In the last few years, something has changed. Not long ago, the speech and sentiments we are hearing from today’s leading Republicans and white supremacists rightfully were shunned and marginalized. Attacks on the military were unthinkable. Today, it gets them the lead guest spot on Fox News in prime time and right-wing morning talk radio. It gets them elected to Congress (but not re-elected to the White House) and cheered by their party elites. What they are saying and feeling is a backlash to last year’s Black Lives Matter protests and the continued reckoning with racism that’s driving policies, schools, and businesses nationwide to reassess what they are teaching and how Americans are treating each other, from newsrooms to the NFL, and even at the U.S. Military Academy at West Point.
That’s why we’ve continued to see right-wing pundits and politicians until now aiming their rage at liberals and Biden appointees, but largely avoiding the military leaders who support their policies on anti-racism and anti-extremism education, like Milley and the entire Joint Chiefs of Staff. Instead they claim the military is a victim of the diabolical far left, being manipulated by President Joe Biden’s latest liberal social experiment, just as they did about transgender troops, women in combat, gays in the military, and integrating blacks into the ranks. But the attacks are starting to hit the Pentagon directly. They’ve lodged similar complaints of “wokeness” in attacking recruiting campaigns by the military and intelligence community seeking diverse candidates and promising an inclusive federal workplace—normal stuff for the real world. For that, Cruz called the Army “pansies.”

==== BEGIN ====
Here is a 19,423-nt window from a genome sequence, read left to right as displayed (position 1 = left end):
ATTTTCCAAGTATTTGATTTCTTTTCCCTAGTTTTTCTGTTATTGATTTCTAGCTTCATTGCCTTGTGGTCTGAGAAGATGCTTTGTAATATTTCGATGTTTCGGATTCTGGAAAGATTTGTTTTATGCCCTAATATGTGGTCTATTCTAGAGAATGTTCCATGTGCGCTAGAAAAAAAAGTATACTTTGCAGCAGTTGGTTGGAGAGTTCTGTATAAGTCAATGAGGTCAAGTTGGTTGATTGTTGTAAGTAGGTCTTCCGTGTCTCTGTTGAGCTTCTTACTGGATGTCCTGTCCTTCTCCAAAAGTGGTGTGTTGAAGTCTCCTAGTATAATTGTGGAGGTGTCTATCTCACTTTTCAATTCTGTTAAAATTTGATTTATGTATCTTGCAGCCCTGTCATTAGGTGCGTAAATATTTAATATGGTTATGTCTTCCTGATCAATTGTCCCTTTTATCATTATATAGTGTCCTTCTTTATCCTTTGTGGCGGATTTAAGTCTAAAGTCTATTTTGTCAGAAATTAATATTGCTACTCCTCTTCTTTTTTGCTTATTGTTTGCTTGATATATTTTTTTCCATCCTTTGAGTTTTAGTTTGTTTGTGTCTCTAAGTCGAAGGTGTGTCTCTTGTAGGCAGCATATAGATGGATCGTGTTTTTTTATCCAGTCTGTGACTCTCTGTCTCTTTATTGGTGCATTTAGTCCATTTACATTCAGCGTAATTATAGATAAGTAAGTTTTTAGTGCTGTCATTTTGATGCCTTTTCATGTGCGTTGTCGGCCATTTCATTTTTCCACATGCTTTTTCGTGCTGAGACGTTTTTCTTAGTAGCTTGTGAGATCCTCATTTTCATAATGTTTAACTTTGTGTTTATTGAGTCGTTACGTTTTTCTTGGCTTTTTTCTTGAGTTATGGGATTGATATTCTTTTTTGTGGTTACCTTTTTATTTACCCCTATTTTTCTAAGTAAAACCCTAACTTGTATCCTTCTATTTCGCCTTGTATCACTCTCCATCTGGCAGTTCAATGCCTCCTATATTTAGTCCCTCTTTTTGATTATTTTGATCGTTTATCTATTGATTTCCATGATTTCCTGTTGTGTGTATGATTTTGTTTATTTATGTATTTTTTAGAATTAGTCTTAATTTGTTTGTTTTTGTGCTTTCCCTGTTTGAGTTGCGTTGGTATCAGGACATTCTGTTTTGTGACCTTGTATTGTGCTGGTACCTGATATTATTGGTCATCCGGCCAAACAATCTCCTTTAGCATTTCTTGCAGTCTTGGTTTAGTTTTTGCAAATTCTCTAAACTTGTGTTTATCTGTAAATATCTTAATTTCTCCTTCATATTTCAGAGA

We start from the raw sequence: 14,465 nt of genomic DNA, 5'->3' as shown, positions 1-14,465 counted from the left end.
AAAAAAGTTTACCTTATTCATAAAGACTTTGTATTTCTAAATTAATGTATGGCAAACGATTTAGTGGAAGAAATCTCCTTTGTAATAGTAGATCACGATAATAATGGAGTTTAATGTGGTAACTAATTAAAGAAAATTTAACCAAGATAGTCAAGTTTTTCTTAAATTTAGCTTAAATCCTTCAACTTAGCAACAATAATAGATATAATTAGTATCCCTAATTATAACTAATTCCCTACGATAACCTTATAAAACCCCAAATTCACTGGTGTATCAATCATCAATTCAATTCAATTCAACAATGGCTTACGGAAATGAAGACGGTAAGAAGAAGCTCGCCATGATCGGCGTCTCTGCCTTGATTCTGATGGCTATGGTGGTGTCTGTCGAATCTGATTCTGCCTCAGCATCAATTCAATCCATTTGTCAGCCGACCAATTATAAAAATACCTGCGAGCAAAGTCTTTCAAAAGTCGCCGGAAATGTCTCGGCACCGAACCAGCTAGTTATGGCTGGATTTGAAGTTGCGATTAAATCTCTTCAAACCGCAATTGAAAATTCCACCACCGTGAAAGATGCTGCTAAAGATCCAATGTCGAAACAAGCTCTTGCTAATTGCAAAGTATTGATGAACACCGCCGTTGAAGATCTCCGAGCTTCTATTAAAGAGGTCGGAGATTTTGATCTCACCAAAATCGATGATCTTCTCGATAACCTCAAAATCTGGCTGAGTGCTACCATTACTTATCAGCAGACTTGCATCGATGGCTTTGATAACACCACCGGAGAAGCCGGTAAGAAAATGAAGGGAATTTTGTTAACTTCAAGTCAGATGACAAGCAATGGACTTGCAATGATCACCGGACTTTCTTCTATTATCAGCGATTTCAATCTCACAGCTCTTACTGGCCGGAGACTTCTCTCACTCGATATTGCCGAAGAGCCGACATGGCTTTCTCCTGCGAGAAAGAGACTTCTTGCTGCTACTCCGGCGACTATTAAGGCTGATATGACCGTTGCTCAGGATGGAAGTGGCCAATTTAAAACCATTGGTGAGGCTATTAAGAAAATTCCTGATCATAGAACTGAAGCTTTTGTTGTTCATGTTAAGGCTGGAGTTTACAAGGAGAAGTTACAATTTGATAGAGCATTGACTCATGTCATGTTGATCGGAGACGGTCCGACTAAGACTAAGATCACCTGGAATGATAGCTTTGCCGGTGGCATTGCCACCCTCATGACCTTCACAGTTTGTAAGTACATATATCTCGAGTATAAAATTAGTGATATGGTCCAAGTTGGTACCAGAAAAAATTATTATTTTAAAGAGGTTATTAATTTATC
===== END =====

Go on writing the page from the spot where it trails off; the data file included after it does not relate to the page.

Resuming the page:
Milley, the nation’s top general, is having none of it. But they know this, so on Wednesday once again Republican panelists directed their questions at Biden’s appointee, Austin, and not the four-star general sitting next to him. When Austin told Gaetz that the military was not teaching critical race theory, later Rep. Michael Waltz, R-Fla., claimed to have caught him lying because it appeared in West Point coursework. So Rep. Chrissy Houlahan, D-Pa., an Air Force veteran, chose to give her time to Milley so he could say what the Republicans didn’t want to hear:
“I do think it’s important for us to be open-minded and widely read,” Milley said. “I want to understand white rage.” U.S. troops come from the American people, he said, so it’s important their leaders understand it. “I personally find it offensive that we are accusing the United States military, our general officers, our commissioned and noncommissioned officers, of being ‘woke,’ because we’re studying some theories that are out there.”